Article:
posted: December 05, 2017
By now, most physical therapists (PTs) have heard the news: the final 2018 Medicare Physician Fee Schedule (PFS) released in early November by the US Centers for Medicare and Medicaid Services (CMS) included some significant variations from the PFS proposed in July. Instead of finalizing CPT code values that were the same as—and occasionally larger than—current values, CMS opted to offer up a more complicated combination of cuts and increases that could affect PTs in different ways, depending on their case-mix and billing patterns.
So what should PTs do in the wake of the new PFS? Here are APTA's top 4 suggestions.
Know the design process for the fee schedule. It's important to understand what led to the changes to provide context, a slight sense of relief, and a reminder of why payment needs to move toward value-based models and away from fee-for-service.
The PFS now set to debut January 1, 2018, is the CMS response to an American Medical Association (AMA) committee's recommendation on potentially "misvalued" codes associated with a wide range of professions, not just physical therapy. When the process began in early 2016, many predicted that the final outcome would be deep cuts to nearly all valuations—as much as 10% or more overall. APTA and its members fought hard to substantiate the validity of the current valuations, and even the need for increases in some areas. The end result was a significant improvement from where things were headed at the start of the process.
That's not to say it's been an entirely satisfying process from start to finish. This recent PT in Motion News story goes into more detail about the sometimes-frustrating journey from points A to B.
2. Understand what's being changed. Just about everything that happens at CMS is complicated, and the process that led to the new CPT code valuations is no exception. Still, a working knowledge of how CPT codes are valued is helpful in understanding why the PFS contains such a mix of positives and negatives.
One important thing to understand is that code valuation is actually a stew of 3 separate elements, known as relative value units (RVUs). These are estimations of the labor, expense, and possible professional liability involved in performing any given treatment or evaluation task associated with a CPT code. The 3 types of RVUs are known as "work," "practice expense" (PE), and "professional liability." The coding valuation differences between the proposed and final PFS were due to changes to the PE RVUs only.
This wasn't part of the proposed rule. While the AMA Relative Value Scale Update Committee Health Care Professions Advisory Committee did recommend changes to PE RVUs, CMS initially opted to not adopt those suggestions. When the final rule was released 3 months later, CMS—without seeking input from APTA or any other stakeholders—did an about-face and adopted the changes to PE RVUs.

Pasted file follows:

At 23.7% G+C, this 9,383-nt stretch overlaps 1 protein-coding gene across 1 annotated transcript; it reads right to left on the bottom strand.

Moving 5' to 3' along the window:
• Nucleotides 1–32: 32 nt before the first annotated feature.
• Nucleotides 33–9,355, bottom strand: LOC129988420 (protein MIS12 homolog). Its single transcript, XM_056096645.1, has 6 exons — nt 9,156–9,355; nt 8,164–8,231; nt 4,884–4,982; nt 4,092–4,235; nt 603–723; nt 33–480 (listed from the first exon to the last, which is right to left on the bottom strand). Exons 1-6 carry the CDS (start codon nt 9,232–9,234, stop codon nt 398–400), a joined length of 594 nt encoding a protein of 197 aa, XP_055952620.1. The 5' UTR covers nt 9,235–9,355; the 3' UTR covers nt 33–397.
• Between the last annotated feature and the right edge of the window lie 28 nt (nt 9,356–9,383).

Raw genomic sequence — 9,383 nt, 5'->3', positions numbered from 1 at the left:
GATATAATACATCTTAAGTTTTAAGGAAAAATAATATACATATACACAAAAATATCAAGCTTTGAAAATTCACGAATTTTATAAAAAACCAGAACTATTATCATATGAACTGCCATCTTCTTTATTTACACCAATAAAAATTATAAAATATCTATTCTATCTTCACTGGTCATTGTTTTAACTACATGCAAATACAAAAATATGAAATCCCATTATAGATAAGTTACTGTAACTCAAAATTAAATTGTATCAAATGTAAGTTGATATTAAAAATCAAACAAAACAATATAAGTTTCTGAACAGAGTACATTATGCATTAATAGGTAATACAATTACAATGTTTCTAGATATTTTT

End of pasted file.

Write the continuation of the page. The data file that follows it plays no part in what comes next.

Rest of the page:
So what? The answer is twofold: first, the tweaks to PE RVUs mean it's difficult to make many sweeping generalizations about how the new PFS will affect individual practices and clinics; second, it's worth noting that individual work RVUs either remained unchanged or increased.
A more detailed explanation of how the codes were affected is available in an APTA fact sheet on the 2018 PFS (listed under "APTA Summaries and Fact Sheets"). For a more complete explanation of RVUs and the differences between the 3 types, check out this APTA podcast on the CPT valuation process.
3. Get a sense of how you might be affected. A sense of history and understanding of detail are all well and good, but the bottom line is your bottom line.
Here's the complication with the 2018 PFS: because of the wide variation in upward and downward adjustments, it's hard to make statements about how PTs in general will be affected. CMS estimates the overall impact at a 1%-2% reduction, but a lot depends on the types of patients a PT or clinic typically sees and what interventions are commonly used. Some providers could see increases.
In an effort to clear up some of the uncertainty, APTA offers a calculator than can help you see how your typical case-mix would fare in the new PFS. The calculator, offered in Microsoft Excel, allows you to enter different codes to see what changes to expect, given your Medicare service area.
4. Keep learning. There's much more to understand about the PFS—not just in terms of the details of how the new rule will work, but in terms of APTA's work to safeguard CPT codes throughout the misvalued codes review process.
One great way to learn more about what to expect is coming up in December, when the association hosts a free webinar on Medicare changes for 2018 on December 6 from 1:00 pm to 2:00 pm ET. The webinar will be presented in a "flipped" format, meaning that when you register, you'll be provided with a prerecorded presentation to listen to in advance. That way, more of the actual session can be devoted to live interaction with the presenters. Be sure to sign up—and listen up—soon.
Another opportunity is available December 13, when APTA hosts an "Insider Intel" phone-in session that will cover many of the same topics, albeit in a pared-down 30-minute session, from 2:00 pm to 2:30 pm ET. Instructions for signing up for this session are on APTA's Insider Intel webpage.
To view the news story, please see: http://www.apta.org/PTinMotion/News/2017/11/21/PFSTipsNovember2017/